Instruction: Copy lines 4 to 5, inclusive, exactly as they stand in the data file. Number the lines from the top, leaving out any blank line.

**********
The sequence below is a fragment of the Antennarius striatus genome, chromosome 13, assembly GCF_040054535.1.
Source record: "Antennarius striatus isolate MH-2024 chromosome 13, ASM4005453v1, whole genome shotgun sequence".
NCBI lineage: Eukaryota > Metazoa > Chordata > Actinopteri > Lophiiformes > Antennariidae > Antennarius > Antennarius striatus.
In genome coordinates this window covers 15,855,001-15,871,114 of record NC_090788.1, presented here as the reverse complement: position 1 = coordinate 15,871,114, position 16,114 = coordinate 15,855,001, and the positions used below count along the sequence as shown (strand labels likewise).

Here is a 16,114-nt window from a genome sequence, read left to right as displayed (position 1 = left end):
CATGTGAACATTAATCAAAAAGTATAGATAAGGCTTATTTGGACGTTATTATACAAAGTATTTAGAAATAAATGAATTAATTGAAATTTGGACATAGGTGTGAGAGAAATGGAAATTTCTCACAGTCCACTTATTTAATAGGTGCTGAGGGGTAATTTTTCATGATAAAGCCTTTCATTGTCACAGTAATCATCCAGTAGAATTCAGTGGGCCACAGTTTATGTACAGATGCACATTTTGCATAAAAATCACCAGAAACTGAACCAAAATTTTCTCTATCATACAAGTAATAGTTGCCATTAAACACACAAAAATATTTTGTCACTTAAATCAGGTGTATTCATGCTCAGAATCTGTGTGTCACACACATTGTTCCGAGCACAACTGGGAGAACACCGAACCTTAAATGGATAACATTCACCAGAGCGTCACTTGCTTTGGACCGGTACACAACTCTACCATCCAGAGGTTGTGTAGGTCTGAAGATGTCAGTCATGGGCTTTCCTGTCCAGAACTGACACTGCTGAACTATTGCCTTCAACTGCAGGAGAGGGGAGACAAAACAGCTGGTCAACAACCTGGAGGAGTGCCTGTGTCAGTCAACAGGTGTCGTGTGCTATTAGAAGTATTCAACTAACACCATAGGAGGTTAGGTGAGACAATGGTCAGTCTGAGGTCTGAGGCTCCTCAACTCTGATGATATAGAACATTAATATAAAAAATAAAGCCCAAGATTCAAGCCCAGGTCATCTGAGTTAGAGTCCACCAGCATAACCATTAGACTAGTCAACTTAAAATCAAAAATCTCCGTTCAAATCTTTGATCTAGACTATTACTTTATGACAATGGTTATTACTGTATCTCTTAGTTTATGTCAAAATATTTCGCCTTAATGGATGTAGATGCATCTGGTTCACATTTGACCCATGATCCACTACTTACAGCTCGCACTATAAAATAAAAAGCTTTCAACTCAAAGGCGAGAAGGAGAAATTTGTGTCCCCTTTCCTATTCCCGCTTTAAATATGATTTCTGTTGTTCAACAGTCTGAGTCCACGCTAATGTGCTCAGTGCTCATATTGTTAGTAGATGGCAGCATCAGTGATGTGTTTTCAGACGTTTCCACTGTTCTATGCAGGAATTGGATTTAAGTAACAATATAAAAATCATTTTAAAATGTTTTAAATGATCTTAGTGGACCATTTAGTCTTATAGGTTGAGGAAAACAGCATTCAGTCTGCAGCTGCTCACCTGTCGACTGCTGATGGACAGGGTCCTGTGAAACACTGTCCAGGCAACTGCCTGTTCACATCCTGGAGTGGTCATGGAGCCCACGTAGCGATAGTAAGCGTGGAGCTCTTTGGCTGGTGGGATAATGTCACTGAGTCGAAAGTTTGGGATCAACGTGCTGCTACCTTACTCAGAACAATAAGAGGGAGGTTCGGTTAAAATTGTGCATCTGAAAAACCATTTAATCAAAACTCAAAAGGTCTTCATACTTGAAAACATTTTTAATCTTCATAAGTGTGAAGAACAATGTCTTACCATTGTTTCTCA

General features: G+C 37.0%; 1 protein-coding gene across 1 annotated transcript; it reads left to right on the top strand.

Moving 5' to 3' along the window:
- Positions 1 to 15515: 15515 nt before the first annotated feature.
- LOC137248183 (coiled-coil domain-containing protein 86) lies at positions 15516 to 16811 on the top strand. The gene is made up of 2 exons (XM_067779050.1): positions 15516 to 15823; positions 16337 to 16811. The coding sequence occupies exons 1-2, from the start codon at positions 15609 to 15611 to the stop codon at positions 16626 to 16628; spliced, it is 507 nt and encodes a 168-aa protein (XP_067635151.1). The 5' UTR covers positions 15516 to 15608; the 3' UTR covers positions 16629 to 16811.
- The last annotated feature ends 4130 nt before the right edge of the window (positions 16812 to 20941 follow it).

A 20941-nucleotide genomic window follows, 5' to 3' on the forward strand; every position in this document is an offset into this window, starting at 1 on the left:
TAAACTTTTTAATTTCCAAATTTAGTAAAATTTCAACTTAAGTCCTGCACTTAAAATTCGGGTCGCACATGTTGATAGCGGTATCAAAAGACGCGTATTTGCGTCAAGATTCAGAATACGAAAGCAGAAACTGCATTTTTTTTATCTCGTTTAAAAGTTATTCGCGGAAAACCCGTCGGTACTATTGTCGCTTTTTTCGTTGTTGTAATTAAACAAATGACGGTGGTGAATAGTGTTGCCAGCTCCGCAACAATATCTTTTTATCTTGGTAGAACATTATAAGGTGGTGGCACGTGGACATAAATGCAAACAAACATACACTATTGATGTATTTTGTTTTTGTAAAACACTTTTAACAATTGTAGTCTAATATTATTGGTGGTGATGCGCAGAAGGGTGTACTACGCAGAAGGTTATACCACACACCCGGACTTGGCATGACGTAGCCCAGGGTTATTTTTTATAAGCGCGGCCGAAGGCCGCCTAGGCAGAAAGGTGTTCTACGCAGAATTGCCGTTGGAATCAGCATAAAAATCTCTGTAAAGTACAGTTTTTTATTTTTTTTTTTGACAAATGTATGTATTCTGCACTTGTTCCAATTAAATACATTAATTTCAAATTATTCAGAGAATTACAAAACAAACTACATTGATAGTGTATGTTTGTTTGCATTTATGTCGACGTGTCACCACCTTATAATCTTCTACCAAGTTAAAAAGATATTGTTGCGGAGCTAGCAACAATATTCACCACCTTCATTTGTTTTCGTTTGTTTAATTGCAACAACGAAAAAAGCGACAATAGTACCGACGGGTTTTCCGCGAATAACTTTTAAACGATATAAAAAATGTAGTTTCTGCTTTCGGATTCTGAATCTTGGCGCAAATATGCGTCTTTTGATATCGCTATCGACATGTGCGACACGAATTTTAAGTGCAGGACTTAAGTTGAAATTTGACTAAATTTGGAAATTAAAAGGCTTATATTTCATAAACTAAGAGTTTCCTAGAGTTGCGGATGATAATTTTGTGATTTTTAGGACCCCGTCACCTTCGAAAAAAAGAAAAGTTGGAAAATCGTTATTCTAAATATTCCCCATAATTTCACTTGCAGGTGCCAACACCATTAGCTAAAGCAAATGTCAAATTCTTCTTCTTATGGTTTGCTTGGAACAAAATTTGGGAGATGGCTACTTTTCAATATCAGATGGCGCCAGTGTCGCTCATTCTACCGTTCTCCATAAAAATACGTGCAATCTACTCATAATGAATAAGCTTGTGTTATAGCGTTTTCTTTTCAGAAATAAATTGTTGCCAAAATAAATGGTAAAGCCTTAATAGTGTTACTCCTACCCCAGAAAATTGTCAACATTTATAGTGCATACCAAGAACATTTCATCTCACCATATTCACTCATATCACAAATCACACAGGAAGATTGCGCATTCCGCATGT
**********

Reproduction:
In genome coordinates this window covers 15,855,001-15,871,114 of record NC_090788.1, presented here as the reverse complement: position 1 = coordinate 15,871,114, position 16,114 = coordinate 15,855,001, and the positions used below count along the sequence as shown (strand labels likewise).

Here is a 16,114-nt window from a genome sequence, read left to right as displayed (position 1 = left end):